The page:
NEW YORK (360Dx) – Ceres Nanosciences said today that with Tasso, George Mason University, and the United States Army Medical Research Institute of Infectious Diseases, it has received $4.25 million from the US Department of Defense's Defense Threat Reduction Agency (DTRA) to develop a platform for surveillance of infectious disease outbreaks.
The award is part of a larger, multi-year $11.7 million program funded by the DTRA through which Ceres will work to integrate its Nanotrap enrichment technology with Tasso's HemoLink blood sampling device.
Ceres' Nanotrap technology uses hydrogel nanoparticles functionalized with internal affinity baits to enrich target analytes for downstream analysis. The system uses chemical dyes to bind analytes of interest, concentrating them inside the nanoparticles and protecting them from enzymatic degradation, thereby improving the sensitivity of the ultimate clinical detection method.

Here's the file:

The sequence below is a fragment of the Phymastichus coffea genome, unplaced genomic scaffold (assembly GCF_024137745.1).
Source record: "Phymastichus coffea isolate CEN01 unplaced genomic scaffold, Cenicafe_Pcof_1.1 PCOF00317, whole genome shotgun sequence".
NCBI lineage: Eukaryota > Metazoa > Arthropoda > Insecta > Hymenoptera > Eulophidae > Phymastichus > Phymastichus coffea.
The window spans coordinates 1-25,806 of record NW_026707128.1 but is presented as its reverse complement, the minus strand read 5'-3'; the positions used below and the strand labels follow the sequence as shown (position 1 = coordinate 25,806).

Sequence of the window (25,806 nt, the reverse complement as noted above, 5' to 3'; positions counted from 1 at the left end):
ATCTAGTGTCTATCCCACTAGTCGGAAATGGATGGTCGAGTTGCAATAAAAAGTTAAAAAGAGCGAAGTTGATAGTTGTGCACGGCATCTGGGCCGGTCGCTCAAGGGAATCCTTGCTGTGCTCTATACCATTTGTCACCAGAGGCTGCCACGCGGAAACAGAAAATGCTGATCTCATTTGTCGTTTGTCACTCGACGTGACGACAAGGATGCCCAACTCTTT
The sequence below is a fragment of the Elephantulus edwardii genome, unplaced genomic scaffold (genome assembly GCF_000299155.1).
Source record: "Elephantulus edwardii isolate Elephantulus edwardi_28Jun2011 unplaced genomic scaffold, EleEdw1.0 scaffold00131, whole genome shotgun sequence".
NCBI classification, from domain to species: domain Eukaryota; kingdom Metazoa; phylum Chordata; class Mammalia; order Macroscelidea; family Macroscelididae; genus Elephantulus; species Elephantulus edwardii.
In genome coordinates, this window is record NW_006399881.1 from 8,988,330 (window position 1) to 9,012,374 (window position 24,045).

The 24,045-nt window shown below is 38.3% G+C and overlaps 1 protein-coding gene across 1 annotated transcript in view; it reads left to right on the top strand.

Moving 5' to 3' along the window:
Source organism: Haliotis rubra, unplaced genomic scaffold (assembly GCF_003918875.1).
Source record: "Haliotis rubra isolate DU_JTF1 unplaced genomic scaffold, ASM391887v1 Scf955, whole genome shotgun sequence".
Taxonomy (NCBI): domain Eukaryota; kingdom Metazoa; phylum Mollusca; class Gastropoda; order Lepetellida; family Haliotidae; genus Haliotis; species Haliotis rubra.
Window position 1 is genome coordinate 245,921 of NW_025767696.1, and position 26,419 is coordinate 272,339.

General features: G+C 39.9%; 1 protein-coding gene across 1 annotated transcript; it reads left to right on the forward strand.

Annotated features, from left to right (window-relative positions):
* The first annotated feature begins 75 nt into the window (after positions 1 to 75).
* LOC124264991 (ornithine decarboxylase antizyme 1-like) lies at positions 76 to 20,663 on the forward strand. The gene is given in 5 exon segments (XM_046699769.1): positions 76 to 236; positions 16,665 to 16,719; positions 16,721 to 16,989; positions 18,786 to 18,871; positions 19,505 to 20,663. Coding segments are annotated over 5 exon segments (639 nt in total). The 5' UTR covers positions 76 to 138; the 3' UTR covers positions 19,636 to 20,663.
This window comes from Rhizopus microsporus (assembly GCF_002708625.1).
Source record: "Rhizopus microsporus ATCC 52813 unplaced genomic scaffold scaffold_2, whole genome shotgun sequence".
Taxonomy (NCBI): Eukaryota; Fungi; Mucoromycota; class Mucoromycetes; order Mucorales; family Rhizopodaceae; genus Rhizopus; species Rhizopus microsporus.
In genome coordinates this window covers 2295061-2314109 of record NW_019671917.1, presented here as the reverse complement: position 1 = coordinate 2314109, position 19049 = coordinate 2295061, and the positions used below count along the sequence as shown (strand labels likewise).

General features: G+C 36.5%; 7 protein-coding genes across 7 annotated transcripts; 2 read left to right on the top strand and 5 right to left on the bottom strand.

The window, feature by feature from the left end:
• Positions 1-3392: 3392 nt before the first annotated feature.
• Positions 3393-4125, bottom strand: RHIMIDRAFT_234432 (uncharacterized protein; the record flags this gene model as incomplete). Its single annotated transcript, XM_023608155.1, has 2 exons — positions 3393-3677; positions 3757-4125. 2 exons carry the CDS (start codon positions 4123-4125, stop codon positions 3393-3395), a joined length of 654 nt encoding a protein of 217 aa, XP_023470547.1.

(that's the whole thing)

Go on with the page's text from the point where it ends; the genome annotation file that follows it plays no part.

Tasso's HemoLink device is a wearable blood collection system that the company is developing to enable easier in-home patient sampling.
The two companies aim to combine their technologies in an infectious disease surveillance platform that can be used in the field and operated by untrained personnel.
"When a new outbreak occurs, public health officials quickly need as much information as possible about the pathogens causing the outbreak to determine how to control it," Louis Altamura, a principal investigator at USAMRIID, said in a statement. "Analyzing clinical samples from infected patients is one of the best ways to get that information, but existing blood sample collection and screening methods can expose healthcare workers and laboratory technicians to pathogens, presenting safety concerns for these workers and potentially contributing to the spread of the epidemic."